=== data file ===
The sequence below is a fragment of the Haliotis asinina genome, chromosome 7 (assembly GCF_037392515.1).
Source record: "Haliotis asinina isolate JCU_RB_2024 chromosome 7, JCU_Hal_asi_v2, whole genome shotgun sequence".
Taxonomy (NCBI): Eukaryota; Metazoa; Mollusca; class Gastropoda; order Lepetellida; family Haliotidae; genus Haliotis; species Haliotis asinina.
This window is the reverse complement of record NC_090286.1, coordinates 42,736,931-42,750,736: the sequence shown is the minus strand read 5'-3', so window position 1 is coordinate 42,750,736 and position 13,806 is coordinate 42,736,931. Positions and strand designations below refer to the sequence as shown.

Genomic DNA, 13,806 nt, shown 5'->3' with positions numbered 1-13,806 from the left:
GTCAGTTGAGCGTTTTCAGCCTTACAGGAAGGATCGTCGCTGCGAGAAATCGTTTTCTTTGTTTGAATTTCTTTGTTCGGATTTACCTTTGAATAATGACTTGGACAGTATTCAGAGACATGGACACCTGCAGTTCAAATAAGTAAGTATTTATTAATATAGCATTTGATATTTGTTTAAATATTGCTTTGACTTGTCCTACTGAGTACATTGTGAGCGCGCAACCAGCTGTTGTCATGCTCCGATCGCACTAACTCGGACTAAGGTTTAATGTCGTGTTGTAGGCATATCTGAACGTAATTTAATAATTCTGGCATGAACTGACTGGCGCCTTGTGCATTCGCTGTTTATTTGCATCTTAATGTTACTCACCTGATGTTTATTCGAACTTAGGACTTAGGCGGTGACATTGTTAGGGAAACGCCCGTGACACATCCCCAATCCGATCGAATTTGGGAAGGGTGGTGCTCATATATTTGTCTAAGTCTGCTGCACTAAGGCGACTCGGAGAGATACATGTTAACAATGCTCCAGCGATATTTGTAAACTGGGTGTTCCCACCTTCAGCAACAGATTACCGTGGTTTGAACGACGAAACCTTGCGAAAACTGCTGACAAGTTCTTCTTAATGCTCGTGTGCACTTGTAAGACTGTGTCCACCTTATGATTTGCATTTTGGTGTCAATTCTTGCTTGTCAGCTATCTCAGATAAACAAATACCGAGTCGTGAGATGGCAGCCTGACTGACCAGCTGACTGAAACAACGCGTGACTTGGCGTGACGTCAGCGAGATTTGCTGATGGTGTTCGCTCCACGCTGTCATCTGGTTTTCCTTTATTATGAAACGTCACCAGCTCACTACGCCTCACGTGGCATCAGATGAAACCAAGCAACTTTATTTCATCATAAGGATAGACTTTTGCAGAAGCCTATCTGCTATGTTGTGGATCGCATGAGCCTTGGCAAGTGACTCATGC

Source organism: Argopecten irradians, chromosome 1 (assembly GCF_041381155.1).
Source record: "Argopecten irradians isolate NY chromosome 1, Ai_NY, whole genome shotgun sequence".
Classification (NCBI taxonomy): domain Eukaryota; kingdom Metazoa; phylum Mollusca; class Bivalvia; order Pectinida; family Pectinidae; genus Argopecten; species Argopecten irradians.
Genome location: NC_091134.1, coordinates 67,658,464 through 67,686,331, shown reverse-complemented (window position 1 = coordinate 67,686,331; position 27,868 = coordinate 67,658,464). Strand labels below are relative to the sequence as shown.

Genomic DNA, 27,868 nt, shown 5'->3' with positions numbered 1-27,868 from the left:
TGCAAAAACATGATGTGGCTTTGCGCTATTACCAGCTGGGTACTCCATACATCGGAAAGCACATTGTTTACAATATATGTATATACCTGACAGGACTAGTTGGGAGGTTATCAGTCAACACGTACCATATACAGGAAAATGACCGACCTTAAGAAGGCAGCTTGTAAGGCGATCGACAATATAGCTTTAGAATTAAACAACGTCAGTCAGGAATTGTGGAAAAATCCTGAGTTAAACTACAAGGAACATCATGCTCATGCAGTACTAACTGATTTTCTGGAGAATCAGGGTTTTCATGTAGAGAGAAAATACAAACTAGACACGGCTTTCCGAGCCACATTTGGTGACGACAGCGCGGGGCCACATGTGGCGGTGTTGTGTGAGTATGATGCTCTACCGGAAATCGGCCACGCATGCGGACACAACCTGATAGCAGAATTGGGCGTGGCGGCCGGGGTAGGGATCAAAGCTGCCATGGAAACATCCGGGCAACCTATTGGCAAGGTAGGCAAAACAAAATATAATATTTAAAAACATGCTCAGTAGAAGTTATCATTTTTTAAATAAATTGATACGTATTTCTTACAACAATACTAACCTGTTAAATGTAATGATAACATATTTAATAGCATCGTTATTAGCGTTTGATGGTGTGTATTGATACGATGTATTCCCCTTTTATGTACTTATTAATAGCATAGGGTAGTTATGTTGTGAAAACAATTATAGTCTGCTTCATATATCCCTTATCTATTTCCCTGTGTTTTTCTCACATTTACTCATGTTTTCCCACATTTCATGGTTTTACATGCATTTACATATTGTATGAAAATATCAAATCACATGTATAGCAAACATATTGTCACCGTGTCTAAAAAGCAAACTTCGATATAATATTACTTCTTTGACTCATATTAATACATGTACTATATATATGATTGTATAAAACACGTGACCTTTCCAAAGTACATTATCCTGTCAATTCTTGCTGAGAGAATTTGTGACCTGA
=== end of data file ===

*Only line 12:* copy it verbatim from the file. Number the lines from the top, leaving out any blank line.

TGCAAAAACATGATGTGGCTTTGCGCTATTACCAGCTGGGTACTCCATACATCGGAAAGCACATTGTTTACAATATATGTATATACCTGACAGGACTAGTTGGGAGGTTATCAGTCAACACGTACCATATACAGGAAAATGACCGACCTTAAGAAGGCAGCTTGTAAGGCGATCGACAATATAGCTTTAGAATTAAACAACGTCAGTCAGGAATTGTGGAAAAATCCTGAGTTAAACTACAAGGAACATCATGCTCATGCAGTACTAACTGATTTTCTGGAGAATCAGGGTTTTCATGTAGAGAGAAAATACAAACTAGACACGGCTTTCCGAGCCACATTTGGTGACGACAGCGCGGGGCCACATGTGGCGGTGTTGTGTGAGTATGATGCTCTACCGGAAATCGGCCACGCATGCGGACACAACCTGATAGCAGAATTGGGCGTGGCGGCCGGGGTAGGGATCAAAGCTGCCATGGAAACATCCGGGCAACCTATTGGCAAGGTAGGCAAAACAAAATATAATATTTAAAAACATGCTCAGTAGAAGTTATCATTTTTTAAATAAATTGATACGTATTTCTTACAACAATACTAACCTGTTAAATGTAATGATAACATATTTAATAGCATCGTTATTAGCGTTTGATGGTGTGTATTGATACGATGTATTCCCCTTTTATGTACTTATTAATAGCATAGGGTAGTTATGTTGTGAAAACAATTATAGTCTGCTTCATATATCCCTTATCTATTTCCCTGTGTTTTTCTCACATTTACTCATGTTTTCCCACATTTCATGGTTTTACATGCATTTACATATTGTATGAAAATATCAAATCACATGTATAGCAAACATATTGTCACCGTGTCTAAAAAGCAAACTTCGATATAATATTACTTCTTTGACTCATATTAATACATGTACTATATATATGATTGTATAAAACACGTGACCTTTCCAAAGTACATTATCCTGTCAATTCTTGCTGAGAGAATTTGTGACCTGA